Companies and supporting organisations are approaching sustainability more strategically and systematically, from the office to the field. Extensive resources and tools have been developed to help every size of tourism business raise their sustainability performance. We have better tools to manage the negative impacts of mass tourism (e.g. improving waste management or reducing water and energy consumption), and motivate big tour operators, hotels, restaurants, etc. to contribute towards the Responsible Tourism promise of “better places for people to live in and better places for people to visit”. For example, through sourcing local products, offering decent work and welfare to local people, robust CSR, etc.
Meanwhile, many of us working on CBT and ecotourism have learned a lot from past successes and failures. CBT has attracted fair criticisms when projects have failed or underachieved. In some cases, projects initiated by NGOs were located too far from tourism hubs and flows to attract visitors. In other cases, project teams had not provided community members with business skills to manage their enterprises or built viable market linkages. Private sector initiatives also hit obstacles when staff lacked the expertise to mobilize or train community members, mediate conflict, manage tourism benefits transparently, etc.
NGO’s have moved from activism to strategic engagement with industry and government. At the same time, tourism businesses and government have become more interested in sustainable tourism and local community benefits, and more open to working with NGO’s.
Now, across Asia, we can see many examples of better-designed CBT and ecotourism, based on partnerships with responsible tour operators, and technical support by social workers. A good example is the partnership between Peak DMC and Action Aid in Myaing, Myanmar.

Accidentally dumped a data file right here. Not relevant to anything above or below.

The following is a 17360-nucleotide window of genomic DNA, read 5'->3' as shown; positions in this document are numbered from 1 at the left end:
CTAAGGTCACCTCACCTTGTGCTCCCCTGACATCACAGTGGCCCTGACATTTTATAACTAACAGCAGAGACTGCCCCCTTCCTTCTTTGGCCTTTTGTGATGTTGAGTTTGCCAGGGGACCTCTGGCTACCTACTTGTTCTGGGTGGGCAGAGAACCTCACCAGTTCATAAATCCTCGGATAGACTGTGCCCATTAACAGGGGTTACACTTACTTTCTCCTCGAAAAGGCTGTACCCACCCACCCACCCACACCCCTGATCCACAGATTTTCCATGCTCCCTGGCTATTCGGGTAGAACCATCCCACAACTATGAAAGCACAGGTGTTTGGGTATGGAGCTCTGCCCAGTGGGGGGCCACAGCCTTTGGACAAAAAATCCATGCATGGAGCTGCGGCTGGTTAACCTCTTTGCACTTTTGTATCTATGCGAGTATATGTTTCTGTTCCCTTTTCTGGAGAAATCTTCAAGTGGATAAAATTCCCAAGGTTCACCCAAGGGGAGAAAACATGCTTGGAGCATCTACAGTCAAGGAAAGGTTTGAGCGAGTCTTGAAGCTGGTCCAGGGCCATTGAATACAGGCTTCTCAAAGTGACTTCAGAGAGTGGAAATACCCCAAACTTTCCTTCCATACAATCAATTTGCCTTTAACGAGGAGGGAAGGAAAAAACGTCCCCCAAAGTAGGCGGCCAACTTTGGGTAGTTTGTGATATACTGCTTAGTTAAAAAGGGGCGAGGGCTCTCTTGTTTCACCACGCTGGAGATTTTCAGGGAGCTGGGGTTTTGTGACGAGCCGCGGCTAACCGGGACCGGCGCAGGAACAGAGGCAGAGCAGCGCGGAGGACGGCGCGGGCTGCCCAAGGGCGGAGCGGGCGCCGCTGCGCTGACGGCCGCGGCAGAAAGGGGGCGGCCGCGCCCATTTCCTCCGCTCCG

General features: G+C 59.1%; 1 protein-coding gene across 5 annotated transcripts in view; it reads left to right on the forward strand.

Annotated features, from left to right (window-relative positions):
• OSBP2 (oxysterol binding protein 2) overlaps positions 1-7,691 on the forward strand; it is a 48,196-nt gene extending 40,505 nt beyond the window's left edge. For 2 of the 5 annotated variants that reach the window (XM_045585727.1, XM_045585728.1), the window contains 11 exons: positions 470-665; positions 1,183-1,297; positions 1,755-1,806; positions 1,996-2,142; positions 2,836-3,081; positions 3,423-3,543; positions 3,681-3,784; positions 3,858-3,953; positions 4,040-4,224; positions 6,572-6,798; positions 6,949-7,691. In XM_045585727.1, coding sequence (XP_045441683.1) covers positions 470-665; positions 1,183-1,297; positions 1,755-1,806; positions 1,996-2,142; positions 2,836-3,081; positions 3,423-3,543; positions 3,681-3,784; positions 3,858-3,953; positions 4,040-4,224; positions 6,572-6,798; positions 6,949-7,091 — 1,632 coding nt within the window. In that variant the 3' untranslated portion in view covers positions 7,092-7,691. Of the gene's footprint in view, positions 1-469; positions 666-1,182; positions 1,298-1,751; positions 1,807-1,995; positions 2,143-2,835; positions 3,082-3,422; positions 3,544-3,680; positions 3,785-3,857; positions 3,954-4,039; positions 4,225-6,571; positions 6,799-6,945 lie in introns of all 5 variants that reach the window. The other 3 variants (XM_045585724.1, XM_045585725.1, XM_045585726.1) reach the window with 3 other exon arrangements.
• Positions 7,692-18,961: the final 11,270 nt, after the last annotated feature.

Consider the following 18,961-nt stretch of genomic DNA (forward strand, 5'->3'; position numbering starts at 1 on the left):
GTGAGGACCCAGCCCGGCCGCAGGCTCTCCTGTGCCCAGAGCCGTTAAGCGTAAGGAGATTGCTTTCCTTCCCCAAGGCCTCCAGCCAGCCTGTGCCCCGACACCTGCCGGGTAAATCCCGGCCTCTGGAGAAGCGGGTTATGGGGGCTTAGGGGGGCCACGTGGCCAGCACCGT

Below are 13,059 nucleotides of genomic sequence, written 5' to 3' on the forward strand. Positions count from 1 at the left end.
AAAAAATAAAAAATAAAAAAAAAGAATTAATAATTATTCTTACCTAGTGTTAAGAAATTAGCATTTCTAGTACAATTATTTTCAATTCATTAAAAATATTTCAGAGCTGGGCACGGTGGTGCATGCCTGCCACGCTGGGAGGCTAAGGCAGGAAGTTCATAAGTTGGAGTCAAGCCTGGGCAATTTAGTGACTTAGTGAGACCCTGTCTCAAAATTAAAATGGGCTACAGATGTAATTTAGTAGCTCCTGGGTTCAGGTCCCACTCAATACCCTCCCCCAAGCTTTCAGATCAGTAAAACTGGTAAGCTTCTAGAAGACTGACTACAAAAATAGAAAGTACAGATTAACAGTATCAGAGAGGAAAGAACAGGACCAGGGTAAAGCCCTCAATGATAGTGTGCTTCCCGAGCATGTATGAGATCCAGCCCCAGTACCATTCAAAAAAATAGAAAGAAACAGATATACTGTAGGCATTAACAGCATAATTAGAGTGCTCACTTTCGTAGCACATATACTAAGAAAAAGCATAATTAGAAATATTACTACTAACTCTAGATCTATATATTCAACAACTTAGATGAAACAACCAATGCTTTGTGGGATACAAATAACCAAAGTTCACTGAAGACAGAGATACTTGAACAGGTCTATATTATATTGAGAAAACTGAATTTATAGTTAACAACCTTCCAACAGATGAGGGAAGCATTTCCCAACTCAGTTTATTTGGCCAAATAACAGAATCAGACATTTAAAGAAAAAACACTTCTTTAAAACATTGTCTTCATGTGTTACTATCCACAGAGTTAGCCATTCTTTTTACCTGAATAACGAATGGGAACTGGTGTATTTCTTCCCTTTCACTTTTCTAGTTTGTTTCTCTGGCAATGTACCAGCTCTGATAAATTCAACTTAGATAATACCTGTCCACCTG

I believe that there is a very important role for long-term, committed organisations, which facilitate stakeholder cooperation through partnerships and pilot projects. In the UK, The Travel Foundation have done fantastic work, engaging massive tour operators to fund pilot projects, which benefit local people and the environment. CBT-I (Thailand), and INDECON (Indonesia) have worked for over 20 years to create opportunities for local people to participate in, benefit from, and influence the direction of tourism development.
At the regional level, Wild Asia has made an important contribution through their annual Responsible Tourism award, based on the Global Sustainable Tourism Criteria (GSTC), which celebrates its 10 year anniversary this year.
Compared to 15 years ago, we have much deeper understanding about who needs to work together, and what they have to do to raise sustainability performance.
Perhaps the most important challenge for the immediate future is how to add much more value when marketing sustainable tourism, in order to successfully incentivize and reward sustainable suppliers?
After over a decade working in sustainable tourism development in Thailand, you began work in May 2015 as Consultant on Cultural Tourism Development and Market Access for the International Trade Center in Myanmar. What drew you to this project, and what is it all about?
Kayah is Myanmar’s smallest state, situated in the hilly, eastern part of the country. It is a fascinating area, inhabited by nine ethnic groups, which weave a tapestry of livelihoods, languages, beliefs, customs, costumes and cuisines across the state. Kayah had been closed to visitors for over 50 years, due to fierce conflict with the military government and between ethnic armed groups. During the past decade, these groups have gradually moved from conflict towards greater trust, cooperation and peace. The state capital, Loikaw, is now served almost every day with flights from Yangon by Air KBZ and Myanmar National Airlines; or travelers can take a scenic boat ride from Nyaungshwe / Inle Lake to Pekong.
There are high hopes for tourism as an engine for socio-economic development and as a multi-stakeholder process with the potential to foster further trust, partnerships and peace. The Netherland’s Trust Fund (NTF) Inclusive Tourism project in Myanmar is a partnership between The Netherlands Government, The Ministries of Hotels and Tourism and Commerce of Myanmar, and The International Trade Center (ITC). NTF III aims to “enhance trade competitiveness of the tourism sector in Kayah state, by integrating local producers and service providers into tourism value chains, helping inbound tour operators in Myanmar to develop inclusive, cultural tours, and promoting Kayah in international markets.”